Friday, July 3, 2015

"Listen to the Voice of Reason"

"Happy should I be, were it possible to induce this deluded people to listen to the voice of reason; to abandon a set of me making them stilts to their own private ambition; to return to their former confidence in the King and his Parliament, and like the Romans when they threw off the yoke of the Decemvirs: -- 'Inde libertatis captare aurum, unde servitutem timendo Republicam in eum statum perduxere.'"

That's the last paragraph of Jonathan Lind's introduction to An Answer to the Declaration of the American Congress (London: Printed for T. Cadell in the Strand; J. Walter, Charing Cross; and T. Sewell, near the Royal Exchange, 1776). In this volume, Lind attacks the various assertions and statements contained in the Declaration of Independence one article at a time.

The tone of the rebuttals tends to be on the sarcastic side, if not outright inflammatory. Take Lind's opening sally in his answer to Article 4 - the one about calling legislative bodies together in unusual, uncomfortable and distant places.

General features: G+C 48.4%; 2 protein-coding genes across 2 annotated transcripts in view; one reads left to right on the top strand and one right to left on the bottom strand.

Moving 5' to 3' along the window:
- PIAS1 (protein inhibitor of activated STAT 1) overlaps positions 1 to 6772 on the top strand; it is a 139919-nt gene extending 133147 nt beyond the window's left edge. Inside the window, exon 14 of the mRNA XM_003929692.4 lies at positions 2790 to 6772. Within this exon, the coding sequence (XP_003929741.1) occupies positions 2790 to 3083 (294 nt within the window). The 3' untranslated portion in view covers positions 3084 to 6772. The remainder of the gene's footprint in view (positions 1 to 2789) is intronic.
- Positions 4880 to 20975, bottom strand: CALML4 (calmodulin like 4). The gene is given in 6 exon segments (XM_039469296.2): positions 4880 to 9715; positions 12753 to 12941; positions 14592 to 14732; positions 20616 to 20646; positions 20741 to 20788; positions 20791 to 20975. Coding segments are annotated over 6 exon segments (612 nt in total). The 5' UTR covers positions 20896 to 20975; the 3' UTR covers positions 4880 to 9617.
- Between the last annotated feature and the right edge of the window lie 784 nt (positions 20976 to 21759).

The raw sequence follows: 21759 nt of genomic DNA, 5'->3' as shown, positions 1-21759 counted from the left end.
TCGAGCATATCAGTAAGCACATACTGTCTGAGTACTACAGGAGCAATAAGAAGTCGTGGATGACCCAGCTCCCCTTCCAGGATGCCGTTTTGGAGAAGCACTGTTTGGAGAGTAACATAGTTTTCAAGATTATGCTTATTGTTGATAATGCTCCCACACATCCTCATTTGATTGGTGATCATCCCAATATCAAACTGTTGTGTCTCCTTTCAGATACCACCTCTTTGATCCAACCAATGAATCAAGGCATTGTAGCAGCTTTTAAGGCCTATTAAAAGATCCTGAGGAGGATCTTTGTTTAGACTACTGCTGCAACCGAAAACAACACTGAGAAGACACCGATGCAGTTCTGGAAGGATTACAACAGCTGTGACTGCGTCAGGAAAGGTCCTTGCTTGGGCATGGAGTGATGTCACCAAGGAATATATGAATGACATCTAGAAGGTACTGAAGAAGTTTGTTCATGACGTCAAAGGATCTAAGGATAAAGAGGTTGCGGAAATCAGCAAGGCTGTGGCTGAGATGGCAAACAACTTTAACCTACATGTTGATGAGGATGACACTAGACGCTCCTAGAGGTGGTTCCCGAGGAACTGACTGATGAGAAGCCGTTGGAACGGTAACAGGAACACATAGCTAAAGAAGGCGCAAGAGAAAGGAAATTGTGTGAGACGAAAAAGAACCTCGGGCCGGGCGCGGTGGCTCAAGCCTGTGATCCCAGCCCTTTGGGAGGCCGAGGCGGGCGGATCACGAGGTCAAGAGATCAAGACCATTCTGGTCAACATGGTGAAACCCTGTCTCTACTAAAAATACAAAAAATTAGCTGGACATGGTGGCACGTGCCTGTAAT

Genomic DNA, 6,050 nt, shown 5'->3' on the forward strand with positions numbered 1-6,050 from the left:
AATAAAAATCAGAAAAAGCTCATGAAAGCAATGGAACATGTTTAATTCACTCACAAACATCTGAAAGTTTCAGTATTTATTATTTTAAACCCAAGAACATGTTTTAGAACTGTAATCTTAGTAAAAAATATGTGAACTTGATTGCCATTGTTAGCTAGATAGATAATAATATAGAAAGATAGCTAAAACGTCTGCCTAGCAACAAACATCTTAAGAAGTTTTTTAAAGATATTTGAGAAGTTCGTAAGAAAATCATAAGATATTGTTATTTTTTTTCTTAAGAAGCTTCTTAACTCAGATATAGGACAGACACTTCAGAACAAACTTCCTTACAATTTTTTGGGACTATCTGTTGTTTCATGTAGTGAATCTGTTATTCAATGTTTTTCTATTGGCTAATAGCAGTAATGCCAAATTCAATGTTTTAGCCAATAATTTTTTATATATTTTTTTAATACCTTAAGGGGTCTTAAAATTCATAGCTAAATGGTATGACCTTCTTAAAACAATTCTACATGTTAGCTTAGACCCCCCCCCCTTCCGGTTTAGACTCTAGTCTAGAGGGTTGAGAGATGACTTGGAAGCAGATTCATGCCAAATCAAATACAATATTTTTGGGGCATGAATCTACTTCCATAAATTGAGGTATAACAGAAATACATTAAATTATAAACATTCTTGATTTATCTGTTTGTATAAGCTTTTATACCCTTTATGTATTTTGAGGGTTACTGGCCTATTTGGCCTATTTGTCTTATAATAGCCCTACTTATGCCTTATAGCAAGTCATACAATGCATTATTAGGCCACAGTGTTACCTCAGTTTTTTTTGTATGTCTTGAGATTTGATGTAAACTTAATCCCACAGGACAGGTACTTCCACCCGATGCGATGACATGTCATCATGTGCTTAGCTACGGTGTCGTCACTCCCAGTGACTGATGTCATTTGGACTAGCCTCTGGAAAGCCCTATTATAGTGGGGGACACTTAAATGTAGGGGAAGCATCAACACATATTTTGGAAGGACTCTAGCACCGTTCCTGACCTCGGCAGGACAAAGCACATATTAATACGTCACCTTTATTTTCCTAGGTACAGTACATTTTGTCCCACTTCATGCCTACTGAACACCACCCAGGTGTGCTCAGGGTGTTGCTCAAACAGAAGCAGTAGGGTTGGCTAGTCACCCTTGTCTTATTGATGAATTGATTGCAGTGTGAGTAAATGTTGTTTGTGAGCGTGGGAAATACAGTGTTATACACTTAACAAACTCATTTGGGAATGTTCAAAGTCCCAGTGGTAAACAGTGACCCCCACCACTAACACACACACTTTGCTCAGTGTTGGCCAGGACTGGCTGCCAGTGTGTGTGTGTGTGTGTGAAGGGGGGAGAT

There is something so truly ridiculous in this Article that it is hardly possible to answer it with any becoming gravity. At first blush it looks as if inserted by an enemy, as if intended to throw an air of ridiculousness on the declaration in general.
The whole Answer is 132 pages long. In terms of spin control and swaying the populace it certainly wasn't as effective as the much shorter Declaration of Independence. Lind's final plea to make "whatever efforts may be necessary, to bring this ungrateful and rebellious people back to the allegiance they so daringly renounced" doesn't quite have the same linguistic polish as the last line of the Declaration: "And for the support of this Declaration, with a firm reliance on the protection of divine Providence, we mutually pledge to each other our Lives, our Fortunes and our sacred Honor."

To read all of Lind's Answer, ask for McGregor 104.

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